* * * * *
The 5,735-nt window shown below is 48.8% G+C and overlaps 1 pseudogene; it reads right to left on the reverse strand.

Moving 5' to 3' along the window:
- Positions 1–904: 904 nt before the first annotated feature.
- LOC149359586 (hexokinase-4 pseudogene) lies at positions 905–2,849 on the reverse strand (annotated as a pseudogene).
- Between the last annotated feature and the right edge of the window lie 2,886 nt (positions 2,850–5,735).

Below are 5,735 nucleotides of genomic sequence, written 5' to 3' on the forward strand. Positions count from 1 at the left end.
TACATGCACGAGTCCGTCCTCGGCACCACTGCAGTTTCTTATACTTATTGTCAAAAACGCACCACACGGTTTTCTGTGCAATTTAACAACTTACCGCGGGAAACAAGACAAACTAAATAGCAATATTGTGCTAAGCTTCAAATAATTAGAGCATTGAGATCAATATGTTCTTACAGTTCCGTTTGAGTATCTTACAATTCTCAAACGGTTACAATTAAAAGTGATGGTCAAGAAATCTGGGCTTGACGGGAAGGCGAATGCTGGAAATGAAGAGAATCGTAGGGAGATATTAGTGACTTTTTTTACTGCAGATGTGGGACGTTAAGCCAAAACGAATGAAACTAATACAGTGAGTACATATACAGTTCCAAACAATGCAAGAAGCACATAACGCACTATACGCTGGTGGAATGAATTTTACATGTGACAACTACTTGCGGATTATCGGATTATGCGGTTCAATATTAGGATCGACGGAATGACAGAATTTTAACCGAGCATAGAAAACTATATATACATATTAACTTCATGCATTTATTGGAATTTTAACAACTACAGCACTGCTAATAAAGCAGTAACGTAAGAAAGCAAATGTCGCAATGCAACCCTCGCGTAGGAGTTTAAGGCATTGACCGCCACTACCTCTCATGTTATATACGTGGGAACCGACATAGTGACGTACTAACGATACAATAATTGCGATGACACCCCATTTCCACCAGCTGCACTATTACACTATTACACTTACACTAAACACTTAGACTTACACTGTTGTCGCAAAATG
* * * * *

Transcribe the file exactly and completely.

The 5,735-nt window shown below is 48.8% G+C and overlaps 1 pseudogene; it reads right to left on the reverse strand.

Moving 5' to 3' along the window:
- Positions 1–904: 904 nt before the first annotated feature.
- LOC149359586 (hexokinase-4 pseudogene) lies at positions 905–2,849 on the reverse strand (annotated as a pseudogene).
- Between the last annotated feature and the right edge of the window lie 2,886 nt (positions 2,850–5,735).

Below are 5,735 nucleotides of genomic sequence, written 5' to 3' on the forward strand. Positions count from 1 at the left end.
TACATGCACGAGTCCGTCCTCGGCACCACTGCAGTTTCTTATACTTATTGTCAAAAACGCACCACACGGTTTTCTGTGCAATTTAACAACTTACCGCGGGAAACAAGACAAACTAAATAGCAATATTGTGCTAAGCTTCAAATAATTAGAGCATTGAGATCAATATGTTCTTACAGTTCCGTTTGAGTATCTTACAATTCTCAAACGGTTACAATTAAAAGTGATGGTCAAGAAATCTGGGCTTGACGGGAAGGCGAATGCTGGAAATGAAGAGAATCGTAGGGAGATATTAGTGACTTTTTTTACTGCAGATGTGGGACGTTAAGCCAAAACGAATGAAACTAATACAGTGAGTACATATACAGTTCCAAACAATGCAAGAAGCACATAACGCACTATACGCTGGTGGAATGAATTTTACATGTGACAACTACTTGCGGATTATCGGATTATGCGGTTCAATATTAGGATCGACGGAATGACAGAATTTTAACCGAGCATAGAAAACTATATATACATATTAACTTCATGCATTTATTGGAATTTTAACAACTACAGCACTGCTAATAAAGCAGTAACGTAAGAAAGCAAATGTCGCAATGCAACCCTCGCGTAGGAGTTTAAGGCATTGACCGCCACTACCTCTCATGTTATATACGTGGGAACCGACATAGTGACGTACTAACGATACAATAATTGCGATGACACCCCATTTCCACCAGCTGCACTATTACACTATTACACTTACACTAAACACTTAGACTTACACTGTTGTCGCAAAATG